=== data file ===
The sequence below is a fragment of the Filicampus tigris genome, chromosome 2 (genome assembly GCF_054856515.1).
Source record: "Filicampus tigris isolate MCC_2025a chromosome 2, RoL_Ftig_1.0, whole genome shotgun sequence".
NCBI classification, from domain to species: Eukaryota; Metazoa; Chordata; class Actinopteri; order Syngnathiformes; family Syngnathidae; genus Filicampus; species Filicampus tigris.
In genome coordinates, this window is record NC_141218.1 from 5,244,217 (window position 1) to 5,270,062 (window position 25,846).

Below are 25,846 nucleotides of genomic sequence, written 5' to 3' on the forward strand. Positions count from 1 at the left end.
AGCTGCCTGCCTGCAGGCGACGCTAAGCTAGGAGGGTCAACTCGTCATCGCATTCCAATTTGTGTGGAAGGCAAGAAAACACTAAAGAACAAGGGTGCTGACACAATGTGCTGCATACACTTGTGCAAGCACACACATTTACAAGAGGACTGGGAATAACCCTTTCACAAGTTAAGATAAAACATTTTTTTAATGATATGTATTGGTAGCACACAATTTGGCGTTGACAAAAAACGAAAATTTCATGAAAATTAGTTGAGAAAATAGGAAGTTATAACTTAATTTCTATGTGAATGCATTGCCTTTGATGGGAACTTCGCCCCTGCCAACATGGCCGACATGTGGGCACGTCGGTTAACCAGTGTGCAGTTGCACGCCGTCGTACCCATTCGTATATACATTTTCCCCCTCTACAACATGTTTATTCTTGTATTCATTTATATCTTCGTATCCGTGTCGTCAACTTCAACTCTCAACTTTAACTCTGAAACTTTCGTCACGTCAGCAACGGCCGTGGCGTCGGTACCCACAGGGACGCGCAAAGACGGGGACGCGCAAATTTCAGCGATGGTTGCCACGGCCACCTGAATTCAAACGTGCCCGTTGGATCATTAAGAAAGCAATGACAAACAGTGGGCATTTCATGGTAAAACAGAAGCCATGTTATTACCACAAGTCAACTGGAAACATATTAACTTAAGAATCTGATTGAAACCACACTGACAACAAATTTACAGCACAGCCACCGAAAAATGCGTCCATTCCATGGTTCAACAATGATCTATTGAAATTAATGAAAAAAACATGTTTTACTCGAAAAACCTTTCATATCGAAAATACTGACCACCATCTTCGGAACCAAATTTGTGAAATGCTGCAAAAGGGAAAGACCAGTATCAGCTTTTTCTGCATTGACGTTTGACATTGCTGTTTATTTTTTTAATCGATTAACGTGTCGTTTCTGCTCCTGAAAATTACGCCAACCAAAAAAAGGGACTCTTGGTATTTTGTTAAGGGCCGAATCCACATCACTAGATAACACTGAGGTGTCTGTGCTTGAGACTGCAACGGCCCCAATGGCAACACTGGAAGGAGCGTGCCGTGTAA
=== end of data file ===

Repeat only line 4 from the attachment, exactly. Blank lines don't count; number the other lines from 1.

In genome coordinates, this window is record NC_141218.1 from 5,244,217 (window position 1) to 5,270,062 (window position 25,846).